Review: Deadpan satire 'The Lobster' skewers marriage
Does anything break through the glum satire and unremitting deadpan that cover "The Lobster" like the gray Irish skies that hover over it?
Greek director Yorgos Lanthimos' first English-language film begins with a distraught woman driving through the rain. She gets out on a remote plain, walks up to a donkey and shoots it right in the face. It's a brutal announcement of the absurdity to come. This is a film for neither lovers nor animal lovers.
In "The Lobster," a "Saturday Night Live" sketch carried out with the severity of Antonioni, singlehood is outlawed. The lonely and divorced are rounded up in white vans and brought to a country resort where they have 45 days to meet a mate or they will then be turned into an animal of their choosing.
The questions at check-in go like this: "Have you ever been on your own before? Are you allergic to any foods?" Rules include that volleyball and tennis courts are reserved for couples only, and that crossbreeding species — a wolf and a penguin, a camel and a hippo — isn't allowed. "That would be absurd," says the hotel manager (Olivia Colman).
The style here is at once gleefully bonkers and grimly banal. Though "The Lobster" has been called a dystopia, there are no fantastical elements besides its extreme conceit, a savage parody of our coupling obsession.
At the hotel, people pair off based on only the most superficial commonalities like robotic Tinder users. John C. Reilly is identified only as the Lisping Man; Ben Wishaw as the Limping Man. They seek others with the same characteristic. When the Limping Man meets a woman who suffers from nosebleeds, he takes to smacking his head against tables.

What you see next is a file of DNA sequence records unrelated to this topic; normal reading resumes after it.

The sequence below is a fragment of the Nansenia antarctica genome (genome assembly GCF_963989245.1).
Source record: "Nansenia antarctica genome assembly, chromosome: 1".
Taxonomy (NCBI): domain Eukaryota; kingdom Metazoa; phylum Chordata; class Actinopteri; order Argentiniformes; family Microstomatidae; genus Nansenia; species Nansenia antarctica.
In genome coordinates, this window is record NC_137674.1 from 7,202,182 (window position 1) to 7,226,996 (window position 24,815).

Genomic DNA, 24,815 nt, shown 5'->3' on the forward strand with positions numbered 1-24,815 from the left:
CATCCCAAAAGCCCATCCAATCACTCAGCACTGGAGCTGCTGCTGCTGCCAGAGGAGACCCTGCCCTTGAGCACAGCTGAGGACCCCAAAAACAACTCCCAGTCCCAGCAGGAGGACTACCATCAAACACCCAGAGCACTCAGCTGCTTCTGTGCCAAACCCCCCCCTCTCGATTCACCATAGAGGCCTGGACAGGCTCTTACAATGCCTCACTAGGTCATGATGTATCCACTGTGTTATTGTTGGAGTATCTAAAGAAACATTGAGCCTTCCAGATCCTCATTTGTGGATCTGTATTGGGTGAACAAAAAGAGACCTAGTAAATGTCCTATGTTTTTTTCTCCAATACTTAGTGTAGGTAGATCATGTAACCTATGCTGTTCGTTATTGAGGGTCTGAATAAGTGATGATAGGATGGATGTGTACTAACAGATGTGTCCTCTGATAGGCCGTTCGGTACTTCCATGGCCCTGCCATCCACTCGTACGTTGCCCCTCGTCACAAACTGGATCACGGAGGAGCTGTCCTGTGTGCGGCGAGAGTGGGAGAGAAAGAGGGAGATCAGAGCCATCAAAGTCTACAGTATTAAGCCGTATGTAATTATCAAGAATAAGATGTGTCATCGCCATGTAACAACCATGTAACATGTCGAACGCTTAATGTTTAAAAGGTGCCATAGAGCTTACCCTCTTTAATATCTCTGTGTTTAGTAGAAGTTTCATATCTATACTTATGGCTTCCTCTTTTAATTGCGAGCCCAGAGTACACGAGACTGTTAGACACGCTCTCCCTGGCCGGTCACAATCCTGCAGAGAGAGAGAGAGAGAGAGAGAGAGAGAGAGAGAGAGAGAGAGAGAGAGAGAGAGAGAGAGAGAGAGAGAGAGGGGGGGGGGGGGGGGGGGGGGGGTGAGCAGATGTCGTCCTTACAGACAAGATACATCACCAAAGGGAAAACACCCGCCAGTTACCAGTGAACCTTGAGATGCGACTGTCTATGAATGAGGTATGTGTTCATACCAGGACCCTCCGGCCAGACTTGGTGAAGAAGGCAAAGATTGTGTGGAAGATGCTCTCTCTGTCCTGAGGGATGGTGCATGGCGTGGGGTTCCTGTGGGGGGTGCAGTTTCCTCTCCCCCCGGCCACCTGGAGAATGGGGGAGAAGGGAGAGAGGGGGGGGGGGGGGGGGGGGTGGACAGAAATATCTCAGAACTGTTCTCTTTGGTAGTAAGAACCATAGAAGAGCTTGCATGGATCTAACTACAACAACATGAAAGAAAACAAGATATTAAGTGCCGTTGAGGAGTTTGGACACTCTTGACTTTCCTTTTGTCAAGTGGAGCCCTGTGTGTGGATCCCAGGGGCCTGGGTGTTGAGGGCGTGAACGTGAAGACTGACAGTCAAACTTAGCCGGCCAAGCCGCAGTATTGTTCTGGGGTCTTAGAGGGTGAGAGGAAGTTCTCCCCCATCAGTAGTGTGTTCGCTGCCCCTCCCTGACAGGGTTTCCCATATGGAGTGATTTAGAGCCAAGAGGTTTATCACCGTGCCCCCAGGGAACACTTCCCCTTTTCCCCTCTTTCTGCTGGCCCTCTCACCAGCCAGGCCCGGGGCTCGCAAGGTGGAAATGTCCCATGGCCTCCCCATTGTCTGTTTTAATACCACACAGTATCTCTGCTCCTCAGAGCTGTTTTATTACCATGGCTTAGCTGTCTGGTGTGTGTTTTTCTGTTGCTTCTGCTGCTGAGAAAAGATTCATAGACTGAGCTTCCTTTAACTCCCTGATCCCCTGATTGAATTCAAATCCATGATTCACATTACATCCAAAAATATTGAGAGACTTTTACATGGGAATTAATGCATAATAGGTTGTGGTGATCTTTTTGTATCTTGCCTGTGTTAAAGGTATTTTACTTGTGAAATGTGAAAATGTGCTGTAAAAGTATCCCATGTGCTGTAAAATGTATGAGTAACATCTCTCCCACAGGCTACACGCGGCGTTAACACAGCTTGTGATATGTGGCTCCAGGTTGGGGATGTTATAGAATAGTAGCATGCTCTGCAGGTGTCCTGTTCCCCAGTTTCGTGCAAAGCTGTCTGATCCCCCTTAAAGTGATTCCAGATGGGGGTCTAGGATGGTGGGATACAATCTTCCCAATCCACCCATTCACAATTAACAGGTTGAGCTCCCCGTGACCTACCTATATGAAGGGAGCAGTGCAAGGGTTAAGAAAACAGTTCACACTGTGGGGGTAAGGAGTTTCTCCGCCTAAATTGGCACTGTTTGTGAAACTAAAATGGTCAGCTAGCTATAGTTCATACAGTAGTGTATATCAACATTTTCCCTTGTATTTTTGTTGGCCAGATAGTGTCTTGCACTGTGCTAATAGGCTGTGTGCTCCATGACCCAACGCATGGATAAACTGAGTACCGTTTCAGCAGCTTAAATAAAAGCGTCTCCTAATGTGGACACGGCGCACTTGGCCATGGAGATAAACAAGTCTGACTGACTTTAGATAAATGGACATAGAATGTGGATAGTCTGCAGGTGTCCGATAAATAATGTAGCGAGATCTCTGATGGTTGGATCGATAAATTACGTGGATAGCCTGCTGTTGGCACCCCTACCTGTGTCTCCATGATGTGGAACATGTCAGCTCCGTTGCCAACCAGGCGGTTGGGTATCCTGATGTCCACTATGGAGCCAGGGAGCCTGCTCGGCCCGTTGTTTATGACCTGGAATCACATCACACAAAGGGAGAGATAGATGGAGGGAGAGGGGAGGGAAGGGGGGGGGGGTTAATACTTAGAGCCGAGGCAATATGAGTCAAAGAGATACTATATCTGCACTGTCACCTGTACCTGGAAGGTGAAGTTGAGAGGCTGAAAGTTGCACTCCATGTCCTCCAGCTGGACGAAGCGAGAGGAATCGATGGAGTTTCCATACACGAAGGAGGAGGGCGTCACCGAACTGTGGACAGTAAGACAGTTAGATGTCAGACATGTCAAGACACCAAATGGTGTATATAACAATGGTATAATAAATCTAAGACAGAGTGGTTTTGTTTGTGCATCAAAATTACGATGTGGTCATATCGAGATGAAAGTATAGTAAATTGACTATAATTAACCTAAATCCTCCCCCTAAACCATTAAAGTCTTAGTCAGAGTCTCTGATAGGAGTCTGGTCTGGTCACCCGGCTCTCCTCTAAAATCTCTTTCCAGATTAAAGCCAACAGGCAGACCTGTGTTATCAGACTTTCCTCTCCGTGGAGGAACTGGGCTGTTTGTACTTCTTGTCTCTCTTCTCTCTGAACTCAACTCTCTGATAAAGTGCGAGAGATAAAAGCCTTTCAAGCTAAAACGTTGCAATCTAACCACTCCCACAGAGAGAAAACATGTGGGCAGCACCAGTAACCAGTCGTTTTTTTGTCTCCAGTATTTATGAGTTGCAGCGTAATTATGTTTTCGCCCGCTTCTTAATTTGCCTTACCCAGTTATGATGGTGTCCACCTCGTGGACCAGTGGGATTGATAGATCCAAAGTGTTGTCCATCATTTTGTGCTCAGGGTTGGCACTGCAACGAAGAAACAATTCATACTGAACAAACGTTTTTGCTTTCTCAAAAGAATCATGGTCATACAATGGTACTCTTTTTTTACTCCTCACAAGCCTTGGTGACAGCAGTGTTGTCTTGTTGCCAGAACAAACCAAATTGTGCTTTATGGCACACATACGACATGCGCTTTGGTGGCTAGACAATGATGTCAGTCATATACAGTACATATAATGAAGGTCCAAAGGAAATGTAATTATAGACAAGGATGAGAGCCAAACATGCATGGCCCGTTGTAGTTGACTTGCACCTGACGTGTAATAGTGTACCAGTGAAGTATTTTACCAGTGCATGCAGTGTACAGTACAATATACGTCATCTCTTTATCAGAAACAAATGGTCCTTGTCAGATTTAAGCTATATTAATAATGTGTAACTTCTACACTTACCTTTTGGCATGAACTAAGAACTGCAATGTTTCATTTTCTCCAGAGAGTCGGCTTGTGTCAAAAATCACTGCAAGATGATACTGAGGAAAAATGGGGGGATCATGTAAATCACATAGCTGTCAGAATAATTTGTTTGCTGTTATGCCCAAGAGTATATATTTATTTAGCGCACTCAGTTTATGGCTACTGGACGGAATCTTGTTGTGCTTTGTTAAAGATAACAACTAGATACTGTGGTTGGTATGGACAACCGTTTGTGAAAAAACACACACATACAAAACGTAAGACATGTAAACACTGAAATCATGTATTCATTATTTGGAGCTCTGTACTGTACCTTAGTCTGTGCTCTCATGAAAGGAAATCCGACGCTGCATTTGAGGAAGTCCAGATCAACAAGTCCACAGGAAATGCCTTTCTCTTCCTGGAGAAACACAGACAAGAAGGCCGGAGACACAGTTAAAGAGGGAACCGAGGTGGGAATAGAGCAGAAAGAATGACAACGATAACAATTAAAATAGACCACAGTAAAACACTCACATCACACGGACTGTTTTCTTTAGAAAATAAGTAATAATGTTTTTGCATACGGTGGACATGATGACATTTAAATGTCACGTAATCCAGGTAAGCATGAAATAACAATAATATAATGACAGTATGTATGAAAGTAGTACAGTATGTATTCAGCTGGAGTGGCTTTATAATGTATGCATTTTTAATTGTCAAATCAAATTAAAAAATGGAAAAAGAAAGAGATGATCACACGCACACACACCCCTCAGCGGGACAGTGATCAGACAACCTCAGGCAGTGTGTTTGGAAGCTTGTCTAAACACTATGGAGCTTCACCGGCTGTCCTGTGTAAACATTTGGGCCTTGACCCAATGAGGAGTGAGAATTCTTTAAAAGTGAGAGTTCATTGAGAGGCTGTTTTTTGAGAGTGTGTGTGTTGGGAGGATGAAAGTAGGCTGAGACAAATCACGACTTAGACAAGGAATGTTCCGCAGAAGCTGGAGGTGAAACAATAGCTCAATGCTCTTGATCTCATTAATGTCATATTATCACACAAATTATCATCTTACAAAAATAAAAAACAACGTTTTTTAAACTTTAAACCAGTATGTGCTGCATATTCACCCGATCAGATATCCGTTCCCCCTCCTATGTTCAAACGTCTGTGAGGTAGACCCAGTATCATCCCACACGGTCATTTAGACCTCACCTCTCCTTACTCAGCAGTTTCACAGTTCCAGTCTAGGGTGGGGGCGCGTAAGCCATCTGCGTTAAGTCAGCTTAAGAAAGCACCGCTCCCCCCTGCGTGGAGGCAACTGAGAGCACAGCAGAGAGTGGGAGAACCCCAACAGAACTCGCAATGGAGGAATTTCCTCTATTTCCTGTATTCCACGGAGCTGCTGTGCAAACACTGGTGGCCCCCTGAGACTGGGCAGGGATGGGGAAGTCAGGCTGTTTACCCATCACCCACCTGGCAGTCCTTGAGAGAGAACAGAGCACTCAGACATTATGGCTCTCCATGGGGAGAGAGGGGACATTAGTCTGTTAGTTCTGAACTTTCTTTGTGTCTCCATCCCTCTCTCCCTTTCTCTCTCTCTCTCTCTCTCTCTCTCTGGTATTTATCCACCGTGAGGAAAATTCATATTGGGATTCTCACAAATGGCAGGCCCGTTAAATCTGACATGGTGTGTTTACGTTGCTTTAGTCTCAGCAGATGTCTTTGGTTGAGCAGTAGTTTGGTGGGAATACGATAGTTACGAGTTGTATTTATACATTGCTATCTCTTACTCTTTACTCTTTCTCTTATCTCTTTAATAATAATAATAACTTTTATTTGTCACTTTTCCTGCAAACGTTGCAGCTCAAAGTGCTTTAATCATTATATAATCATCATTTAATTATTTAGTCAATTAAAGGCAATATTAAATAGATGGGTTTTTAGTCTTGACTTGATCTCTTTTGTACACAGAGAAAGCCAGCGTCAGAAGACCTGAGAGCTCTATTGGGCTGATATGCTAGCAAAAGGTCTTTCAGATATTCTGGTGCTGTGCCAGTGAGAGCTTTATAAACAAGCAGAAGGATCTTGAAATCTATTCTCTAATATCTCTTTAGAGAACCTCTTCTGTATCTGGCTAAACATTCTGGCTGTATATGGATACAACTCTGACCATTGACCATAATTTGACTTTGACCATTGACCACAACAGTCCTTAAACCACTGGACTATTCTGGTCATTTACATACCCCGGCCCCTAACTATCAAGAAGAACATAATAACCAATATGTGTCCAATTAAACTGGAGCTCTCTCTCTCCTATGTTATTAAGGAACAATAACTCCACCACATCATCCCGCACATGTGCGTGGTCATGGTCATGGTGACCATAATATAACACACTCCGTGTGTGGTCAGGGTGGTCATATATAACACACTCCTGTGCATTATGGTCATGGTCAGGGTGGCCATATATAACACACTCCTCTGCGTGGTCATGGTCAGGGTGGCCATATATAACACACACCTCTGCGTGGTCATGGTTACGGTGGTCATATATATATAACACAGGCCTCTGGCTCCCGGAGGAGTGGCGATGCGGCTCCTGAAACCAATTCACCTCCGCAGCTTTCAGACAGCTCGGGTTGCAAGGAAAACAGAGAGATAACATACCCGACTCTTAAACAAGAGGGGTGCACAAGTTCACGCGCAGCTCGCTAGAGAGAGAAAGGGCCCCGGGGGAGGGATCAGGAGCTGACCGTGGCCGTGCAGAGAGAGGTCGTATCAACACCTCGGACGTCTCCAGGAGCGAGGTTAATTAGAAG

Successful couples speak of vacations together — the ultimate prize for a "happy" couple — with awe-inspiring pride. In between awkward courtships and punitive tactics (masturbation is punished by putting the perpetrator's hand in a toaster) are hunting excursions into the woods to shoot "loners."
David (Colin Farrell) is brought to the hotel after his wife leaves him. Lanthimos has drained away almost all of Farrell's charisma (he's here a little heavier, with glasses and a mustache) leaving just his fragility. Should he fail, he chooses a lobster, he explains, because they will live over 100 years, are blue-blooded "like aristocrats" and stay fertile all their lives. "I also like the sea very much," he says.
If all of this didn't yet sound strange enough, there's also an arch, literary narration (Rachel Weisz, who turns up later) and heavy jabs of Beethoven and Shostakovich throughout. When David finds a band of rebel loners hiding out in the woods, they turn out to be no less militaristic.
In "The Lobster," Lanthimos brings his unique blend of macabre and satire to love and marriage, just as he did to family in the Oscar-nominated "Dogtooth" and to death in "Alps." In the latter, a business's employees impersonate the dead to aid mourners in their grief.
His commitment to his high-concept tragicomedies is extraordinary. A large part of the entertainment of "The Lobster" comes from marveling at a director having the audacity to stretch such absurdity so far until, well, there's Colin Farrell kicking a child. The ideas are built into the impersonal filmmaking, too; the characters are intentionally detached and speak monotonously — automatons in a rigid system of courtship.
There is, though, a feeling of a thesis being laid out, a joke (albeit an astute and meaningful one) stretched too long, with no deeper level to be found, just a series of heavy-handed shocks. The final scene scratches at something — that these characters are capable of love but they're too trapped in its social conventions to find it.
Still, perhaps Chris Rock said it better and more succinctly: "You can be married and bored or single and lonely. Ain't no happiness nowhere."
"The Lobster," an A24 release, is rated R by the Motion Picture Association of America for "sexual content including dialogue, and some violence." Running time: 118 minutes. Two and a half stars out of four.
Follow AP Film Writer Jake Coyle on Twitter at: http://twitter.com/jakecoyleAP